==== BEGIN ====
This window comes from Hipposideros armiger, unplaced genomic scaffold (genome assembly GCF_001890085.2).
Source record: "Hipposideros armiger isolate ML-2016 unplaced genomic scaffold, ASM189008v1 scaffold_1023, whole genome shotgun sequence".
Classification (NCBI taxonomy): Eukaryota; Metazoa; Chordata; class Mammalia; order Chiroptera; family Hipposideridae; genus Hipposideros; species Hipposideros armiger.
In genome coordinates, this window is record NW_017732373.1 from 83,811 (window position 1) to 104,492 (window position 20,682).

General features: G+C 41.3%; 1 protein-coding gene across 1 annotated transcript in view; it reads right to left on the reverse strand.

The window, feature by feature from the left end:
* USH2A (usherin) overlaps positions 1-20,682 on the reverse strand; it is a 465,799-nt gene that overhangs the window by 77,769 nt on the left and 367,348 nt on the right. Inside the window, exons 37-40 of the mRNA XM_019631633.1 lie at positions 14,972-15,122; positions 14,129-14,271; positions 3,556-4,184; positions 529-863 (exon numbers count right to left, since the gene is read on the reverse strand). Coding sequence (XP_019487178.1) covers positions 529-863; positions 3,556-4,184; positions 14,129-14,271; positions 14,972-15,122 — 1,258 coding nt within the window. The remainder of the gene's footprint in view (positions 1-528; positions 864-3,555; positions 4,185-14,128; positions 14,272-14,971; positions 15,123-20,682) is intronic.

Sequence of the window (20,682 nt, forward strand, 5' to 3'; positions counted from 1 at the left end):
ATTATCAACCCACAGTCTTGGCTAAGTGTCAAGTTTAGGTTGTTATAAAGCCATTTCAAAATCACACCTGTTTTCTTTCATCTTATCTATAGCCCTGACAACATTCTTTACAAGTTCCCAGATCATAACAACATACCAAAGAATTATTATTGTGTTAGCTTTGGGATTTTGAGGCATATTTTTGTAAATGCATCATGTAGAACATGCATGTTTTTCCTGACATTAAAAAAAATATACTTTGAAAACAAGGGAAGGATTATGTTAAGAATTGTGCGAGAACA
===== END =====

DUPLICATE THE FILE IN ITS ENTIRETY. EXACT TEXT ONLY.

This window comes from Hipposideros armiger, unplaced genomic scaffold (genome assembly GCF_001890085.2).
Source record: "Hipposideros armiger isolate ML-2016 unplaced genomic scaffold, ASM189008v1 scaffold_1023, whole genome shotgun sequence".
Classification (NCBI taxonomy): Eukaryota; Metazoa; Chordata; class Mammalia; order Chiroptera; family Hipposideridae; genus Hipposideros; species Hipposideros armiger.
In genome coordinates, this window is record NW_017732373.1 from 83,811 (window position 1) to 104,492 (window position 20,682).

General features: G+C 41.3%; 1 protein-coding gene across 1 annotated transcript in view; it reads right to left on the reverse strand.

The window, feature by feature from the left end:
* USH2A (usherin) overlaps positions 1-20,682 on the reverse strand; it is a 465,799-nt gene that overhangs the window by 77,769 nt on the left and 367,348 nt on the right. Inside the window, exons 37-40 of the mRNA XM_019631633.1 lie at positions 14,972-15,122; positions 14,129-14,271; positions 3,556-4,184; positions 529-863 (exon numbers count right to left, since the gene is read on the reverse strand). Coding sequence (XP_019487178.1) covers positions 529-863; positions 3,556-4,184; positions 14,129-14,271; positions 14,972-15,122 — 1,258 coding nt within the window. The remainder of the gene's footprint in view (positions 1-528; positions 864-3,555; positions 4,185-14,128; positions 14,272-14,971; positions 15,123-20,682) is intronic.

Sequence of the window (20,682 nt, forward strand, 5' to 3'; positions counted from 1 at the left end):
ATTATCAACCCACAGTCTTGGCTAAGTGTCAAGTTTAGGTTGTTATAAAGCCATTTCAAAATCACACCTGTTTTCTTTCATCTTATCTATAGCCCTGACAACATTCTTTACAAGTTCCCAGATCATAACAACATACCAAAGAATTATTATTGTGTTAGCTTTGGGATTTTGAGGCATATTTTTGTAAATGCATCATGTAGAACATGCATGTTTTTCCTGACATTAAAAAAAATATACTTTGAAAACAAGGGAAGGATTATGTTAAGAATTGTGCGAGAACA